This article was published on the HOPE Ireland website.

Dr Kevin Fitzpatrick is the director of HOPE Ireland.

Dr Kevin Fitzpatrick

Dr Kevin Fitzpatrick

Hermann de Dijn, emeritus professor of philosophy at the Belgian University of Leuven, says: ‘Once the law is there, you have people asking themselves new questions… ‘Do I really have quality of life? Am I not a burden on others?’

De Dijn believes that ‘human dignity should include not only respect for personal choices but also for connectedness to loved ones and society.’ The concept of human dignity in Belgium has been ‘reduced to the ability to have certain experiences’.[1]

He is absolutely right of course. The concept has been stretched beyond its limits. It has lost all meaning in Belgium.

We must now, ever more urgently, return to clear ground, to be sure we are really speaking about dignity, not some corrupted notion which has no actual bearing on what should be our proper concerns.

If the questions are not exactly new, the locus of them is: Belgium’s veneration of death – the lazy moral thinking in a whole society which has allowed itself to be led on a leash to accept the idea that death is, and should be, the default ‘treatment’ for all ailments. This is the societal tectonic shift that allows a young woman, just 24 years old, with apparently serious mental health issues, to apply for and be granted a euthanasia death (believed to be scheduled for August this year), and to say she finds ‘euthanasia a nice idea’.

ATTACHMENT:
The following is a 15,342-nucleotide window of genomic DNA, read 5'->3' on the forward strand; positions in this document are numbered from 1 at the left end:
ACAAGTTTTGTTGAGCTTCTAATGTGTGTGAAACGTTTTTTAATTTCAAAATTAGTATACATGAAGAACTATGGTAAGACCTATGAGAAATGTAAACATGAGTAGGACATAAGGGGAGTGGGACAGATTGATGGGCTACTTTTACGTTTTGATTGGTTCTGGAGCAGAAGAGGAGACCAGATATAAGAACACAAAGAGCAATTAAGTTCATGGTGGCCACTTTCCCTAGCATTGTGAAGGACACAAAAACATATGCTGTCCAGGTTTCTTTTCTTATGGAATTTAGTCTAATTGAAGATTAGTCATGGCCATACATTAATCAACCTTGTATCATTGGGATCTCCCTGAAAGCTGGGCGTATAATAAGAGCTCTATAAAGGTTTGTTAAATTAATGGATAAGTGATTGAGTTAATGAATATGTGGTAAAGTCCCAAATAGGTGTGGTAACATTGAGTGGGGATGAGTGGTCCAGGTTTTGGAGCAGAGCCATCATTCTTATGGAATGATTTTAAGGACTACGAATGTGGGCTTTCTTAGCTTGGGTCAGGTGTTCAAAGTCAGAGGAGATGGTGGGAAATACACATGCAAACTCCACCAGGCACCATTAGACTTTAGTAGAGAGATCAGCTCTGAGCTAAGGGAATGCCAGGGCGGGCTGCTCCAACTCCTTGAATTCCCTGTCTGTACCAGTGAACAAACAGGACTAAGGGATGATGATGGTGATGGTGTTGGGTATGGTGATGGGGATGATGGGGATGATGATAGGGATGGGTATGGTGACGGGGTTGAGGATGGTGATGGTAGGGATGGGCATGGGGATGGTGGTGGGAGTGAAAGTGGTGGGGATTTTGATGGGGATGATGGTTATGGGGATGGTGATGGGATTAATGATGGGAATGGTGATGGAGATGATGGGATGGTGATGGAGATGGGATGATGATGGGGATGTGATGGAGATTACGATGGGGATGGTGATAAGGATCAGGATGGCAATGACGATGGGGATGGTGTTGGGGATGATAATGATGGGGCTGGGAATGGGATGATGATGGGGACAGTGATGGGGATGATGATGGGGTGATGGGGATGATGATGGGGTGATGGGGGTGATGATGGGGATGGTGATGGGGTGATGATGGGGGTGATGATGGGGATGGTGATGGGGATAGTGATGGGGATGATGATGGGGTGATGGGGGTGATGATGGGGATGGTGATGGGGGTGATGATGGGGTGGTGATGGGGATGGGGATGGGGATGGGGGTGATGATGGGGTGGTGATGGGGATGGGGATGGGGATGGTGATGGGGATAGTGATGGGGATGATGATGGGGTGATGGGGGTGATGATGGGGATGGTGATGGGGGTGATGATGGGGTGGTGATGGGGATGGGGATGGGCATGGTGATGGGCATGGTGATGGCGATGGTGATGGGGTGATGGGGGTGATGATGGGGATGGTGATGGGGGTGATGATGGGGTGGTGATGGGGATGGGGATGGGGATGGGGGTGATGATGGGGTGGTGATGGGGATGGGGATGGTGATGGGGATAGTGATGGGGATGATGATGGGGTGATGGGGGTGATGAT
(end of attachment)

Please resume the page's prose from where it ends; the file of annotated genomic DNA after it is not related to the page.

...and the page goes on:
I was under the impression that children do not form a concept of death until about the age of 7 years, yet this young woman speaks about wanting to die at 4 years old. I can’t buy that. Language development is essential to intellectual development. We cannot form concepts for which we have no words. Early years’ development in children is sufficiently academically explored to make me very suspicious at least, of this ‘memory’.

Personal experience is not scientific, but it is still evidence. I know the interventions of some psychiatrists actually do more damage than good. I want to ask: is her memory then ‘recovered’ memory – false memory? It is very difficult to be clear. It is entirely possible that she genuinely feels the way the short piece I could read indicates.